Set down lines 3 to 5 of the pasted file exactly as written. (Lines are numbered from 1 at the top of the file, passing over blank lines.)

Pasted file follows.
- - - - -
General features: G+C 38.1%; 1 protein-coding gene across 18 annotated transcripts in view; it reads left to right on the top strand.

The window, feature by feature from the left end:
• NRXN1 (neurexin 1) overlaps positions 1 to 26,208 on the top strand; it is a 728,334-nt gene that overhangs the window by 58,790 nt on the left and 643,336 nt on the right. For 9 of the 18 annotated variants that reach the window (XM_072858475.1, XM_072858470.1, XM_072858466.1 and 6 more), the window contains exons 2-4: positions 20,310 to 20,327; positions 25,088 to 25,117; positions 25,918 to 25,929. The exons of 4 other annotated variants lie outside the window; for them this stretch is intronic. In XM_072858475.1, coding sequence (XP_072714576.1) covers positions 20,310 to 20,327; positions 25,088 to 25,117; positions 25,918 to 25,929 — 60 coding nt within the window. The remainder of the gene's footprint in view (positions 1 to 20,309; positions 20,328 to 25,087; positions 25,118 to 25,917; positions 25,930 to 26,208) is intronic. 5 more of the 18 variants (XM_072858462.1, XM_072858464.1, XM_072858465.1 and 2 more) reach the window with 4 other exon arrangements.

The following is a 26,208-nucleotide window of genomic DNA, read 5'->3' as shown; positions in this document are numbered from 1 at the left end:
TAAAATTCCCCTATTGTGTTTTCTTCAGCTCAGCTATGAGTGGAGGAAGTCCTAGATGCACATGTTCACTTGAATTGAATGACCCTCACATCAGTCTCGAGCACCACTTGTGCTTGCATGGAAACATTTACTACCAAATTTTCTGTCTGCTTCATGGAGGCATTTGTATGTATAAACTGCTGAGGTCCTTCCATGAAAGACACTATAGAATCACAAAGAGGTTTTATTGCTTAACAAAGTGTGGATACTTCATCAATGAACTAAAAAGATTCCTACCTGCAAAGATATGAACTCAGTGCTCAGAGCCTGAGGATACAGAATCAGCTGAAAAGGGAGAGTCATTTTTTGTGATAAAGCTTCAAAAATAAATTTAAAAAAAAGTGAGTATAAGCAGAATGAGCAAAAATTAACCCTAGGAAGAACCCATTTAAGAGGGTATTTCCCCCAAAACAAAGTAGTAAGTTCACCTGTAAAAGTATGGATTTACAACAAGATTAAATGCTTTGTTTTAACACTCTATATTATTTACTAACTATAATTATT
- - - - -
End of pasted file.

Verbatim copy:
• NRXN1 (neurexin 1) overlaps positions 1 to 26,208 on the top strand; it is a 728,334-nt gene that overhangs the window by 58,790 nt on the left and 643,336 nt on the right. For 9 of the 18 annotated variants that reach the window (XM_072858475.1, XM_072858470.1, XM_072858466.1 and 6 more), the window contains exons 2-4: positions 20,310 to 20,327; positions 25,088 to 25,117; positions 25,918 to 25,929. The exons of 4 other annotated variants lie outside the window; for them this stretch is intronic. In XM_072858475.1, coding sequence (XP_072714576.1) covers positions 20,310 to 20,327; positions 25,088 to 25,117; positions 25,918 to 25,929 — 60 coding nt within the window. The remainder of the gene's footprint in view (positions 1 to 20,309; positions 20,328 to 25,087; positions 25,118 to 25,917; positions 25,930 to 26,208) is intronic. 5 more of the 18 variants (XM_072858462.1, XM_072858464.1, XM_072858465.1 and 2 more) reach the window with 4 other exon arrangements.

The following is a 26,208-nucleotide window of genomic DNA, read 5'->3' as shown; positions in this document are numbered from 1 at the left end:
TAAAATTCCCCTATTGTGTTTTCTTCAGCTCAGCTATGAGTGGAGGAAGTCCTAGATGCACATGTTCACTTGAATTGAATGACCCTCACATCAGTCTCGAGCACCACTTGTGCTTGCATGGAAACATTTACTACCAAATTTTCTGTCTGCTTCATGGAGGCATTTGTATGTATAAACTGCTGAGGTCCTTCCATGAAAGACACTATAGAATCACAAAGAGGTTTTATTGCTTAACAAAGTGTGGATACTTCATCAATGAACTAAAAAGATTCCTACCTGCAAAGATATGAACTCAGTGCTCAGAGCCTGAGGATACAGAATCAGCTGAAAAGGGAGAGTCATTTTTTGTGATAAAGCTTCAAAAATAAATTTAAAAAAAAGTGAGTATAAGCAGAATGAGCAAAAATTAACCCTAGGAAGAACCCATTTAAGAGGGTATTTCCCCCAAAACAAAGTAGTAAGTTCACCTGTAAAAGTATGGATTTACAACAAGATTAAATGCTTTGTTTTAACACTCTATATTATTTACTAACTATAATTATT